• I kind of wish Apple had made these Live Photos auto-play as you scroll through your camera roll (or gave users the option of selecting this) – it would make your camera roll come alive in a completely different way, whereas for now your camera roll looks entirely static until you decide to engage with an individual picture. Maybe it’s the Harry Potter thing again, but I like the idea of these pictures looking alive from the get-go, rather than having to be prodded into action. I’m sure the team at Apple responsible for the feature spent at least some time discussing this decision, and ultimately came down on the side of having them be still by default – perhaps because scrolling through moving photos was too distracting visually, perhaps because of the impact on battery life, or for some other reason. Perhaps it’ll change in time or become a user option.
  • Related to this, the blurry transition between the still and the video isn’t my favorite element here. I can see why the engineers thought it needed a clear visual transition from one mode to the other, but when you’re reviewing a bunch of pictures it’s an unnecessary visual obstacle and delay that adds little once you’re used to how the feature works. At the very least, it feels like it should be quicker.

The Camera

The cameras have always been one of my favorite features of the iPhone, and I continue to find the cameras on the iPhone better than any other smartphone camera out there, at least for general use. The new cameras offer improvements over last year’s, which were already very good (see my review from last year here and this Flickr set for lots of pictures from last year’s phones).

My wife and I went to pick up my kids from her parents’ farm on Saturday, and I had a chance to take some pictures and video while we were there. We then went on a drive up the canyon near our home on Sunday afternoon, and I went on a brief hike with my son this morning too, so I’ve taken pictures and video in a few different settings over the last few days. Overall, I’ve been very impressed by the camera, both for photos and videos.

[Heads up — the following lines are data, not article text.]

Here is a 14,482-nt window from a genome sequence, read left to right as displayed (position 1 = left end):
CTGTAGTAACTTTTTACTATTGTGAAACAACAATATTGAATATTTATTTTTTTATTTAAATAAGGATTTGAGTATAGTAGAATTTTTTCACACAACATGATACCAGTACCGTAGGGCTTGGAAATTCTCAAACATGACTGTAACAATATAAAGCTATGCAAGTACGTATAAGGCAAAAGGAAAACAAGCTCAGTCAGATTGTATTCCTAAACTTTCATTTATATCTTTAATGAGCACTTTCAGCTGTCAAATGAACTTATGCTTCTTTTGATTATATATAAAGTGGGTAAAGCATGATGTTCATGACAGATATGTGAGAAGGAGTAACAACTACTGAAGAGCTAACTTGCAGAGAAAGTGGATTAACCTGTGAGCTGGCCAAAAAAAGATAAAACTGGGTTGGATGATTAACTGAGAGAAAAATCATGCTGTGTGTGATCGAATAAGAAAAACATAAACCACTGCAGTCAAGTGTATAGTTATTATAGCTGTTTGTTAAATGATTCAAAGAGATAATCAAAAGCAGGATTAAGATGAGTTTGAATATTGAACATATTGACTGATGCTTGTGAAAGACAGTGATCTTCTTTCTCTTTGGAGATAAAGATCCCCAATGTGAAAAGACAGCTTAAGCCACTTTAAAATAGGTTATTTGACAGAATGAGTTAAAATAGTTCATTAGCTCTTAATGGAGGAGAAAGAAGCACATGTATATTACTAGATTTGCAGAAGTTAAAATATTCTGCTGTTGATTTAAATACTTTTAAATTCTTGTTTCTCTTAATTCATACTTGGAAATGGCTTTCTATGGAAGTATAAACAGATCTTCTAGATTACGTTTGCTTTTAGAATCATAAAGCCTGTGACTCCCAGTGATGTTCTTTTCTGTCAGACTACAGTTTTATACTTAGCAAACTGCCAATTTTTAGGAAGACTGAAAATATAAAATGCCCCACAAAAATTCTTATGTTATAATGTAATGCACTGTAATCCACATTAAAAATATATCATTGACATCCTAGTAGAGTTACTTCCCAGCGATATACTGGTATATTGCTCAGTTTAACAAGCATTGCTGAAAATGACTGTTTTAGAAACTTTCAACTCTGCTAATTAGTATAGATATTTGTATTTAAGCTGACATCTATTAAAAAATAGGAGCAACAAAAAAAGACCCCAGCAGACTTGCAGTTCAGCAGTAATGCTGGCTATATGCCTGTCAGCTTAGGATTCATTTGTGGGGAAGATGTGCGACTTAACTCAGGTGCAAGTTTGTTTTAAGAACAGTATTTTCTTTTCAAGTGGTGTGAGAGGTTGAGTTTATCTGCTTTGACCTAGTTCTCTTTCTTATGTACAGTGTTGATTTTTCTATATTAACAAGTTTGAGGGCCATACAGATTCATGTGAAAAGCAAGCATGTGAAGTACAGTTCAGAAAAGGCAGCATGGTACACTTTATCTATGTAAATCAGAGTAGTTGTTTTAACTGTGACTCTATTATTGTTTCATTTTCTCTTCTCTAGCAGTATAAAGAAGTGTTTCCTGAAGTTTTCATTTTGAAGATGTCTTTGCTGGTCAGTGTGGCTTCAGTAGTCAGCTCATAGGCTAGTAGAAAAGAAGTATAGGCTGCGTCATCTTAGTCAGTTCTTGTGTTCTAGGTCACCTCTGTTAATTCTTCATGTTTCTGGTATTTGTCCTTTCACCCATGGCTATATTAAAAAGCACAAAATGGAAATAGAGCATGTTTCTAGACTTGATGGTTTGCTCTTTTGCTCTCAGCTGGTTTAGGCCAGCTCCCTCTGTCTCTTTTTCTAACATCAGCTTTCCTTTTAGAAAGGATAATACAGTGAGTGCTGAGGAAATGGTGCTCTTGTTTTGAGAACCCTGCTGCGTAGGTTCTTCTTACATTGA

Below is a panorama I took this morning – it won’t look all that impressive below, because I’ve reduced it to fit here, but if you click on it, it’ll open the full-size image in a new tab or window.

Panorama-downsizedThe full image is over 13,000 by 3,600 pixels, and I think it looks fantastic (not my composition, but the various different levels of light and shade and how they’ve come out so well, while retaining a lot of detail). This is one of the huge strengths of the new cameras – the combination of high resolution and retention of detail, which will allow for much more usable cropping of pictures.

The two images below are a virtually complete crop and a partial crop of the same picture, both of which I’ve edited using Snapseed. I’m including them because of the detail that remains in the cropped version.

Landscape full crop reduced

Landscape crop reduced

I’ve amped up the color in these pics a little, but I’ve included some other unedited shots below so you can get a sense of how these come out of the camera. In both cases, you can click on the picture and it’ll show full-size. For more photos, mostly unedited, see this Flickr set.

As for video, the iPhone continues to have a great slo-mo camera, but of course it now also has 4K video. I haven’t spent a ton of time using this, but one of the most striking things with video on the iPhone 6S Plus is how good the image stabilization is getting. I’m including below a few YouTube embeds which show off this capability – apologies for the slightly dizzying cinematography on some of the videos, but I was trying to test the camera’s ability to adjust to changes in lighting.

4K video – pan across mountain landscape:

This one was shot by one of my kids out the car window while driving on a bumpy, windy road through the canyon – it’s 1080p only:

This is another 1080 rather than 4K video, but it shows off the image stabilization quite well, as well as the quality of the video capture:


Other than the specific features I’ve reviewed, the one overarching theme with the new iPhone is speed. Touch ID is faster, as I’ve already mentioned, but everything else is noticeably faster too, as a result of the new chip, more RAM, and a variety of other improvements. There’s almost no lag now for a number of tasks which used to take time. And the overwhelming impression you’re left with is that you and your clumsy fingers are now the biggest source of latency for a lot of what you’re doing. I find myself more drawn to Siri and to voice dictation for text entry than before, simply because it now feels like I’m slowing everything down when I type things in.

All part of the pattern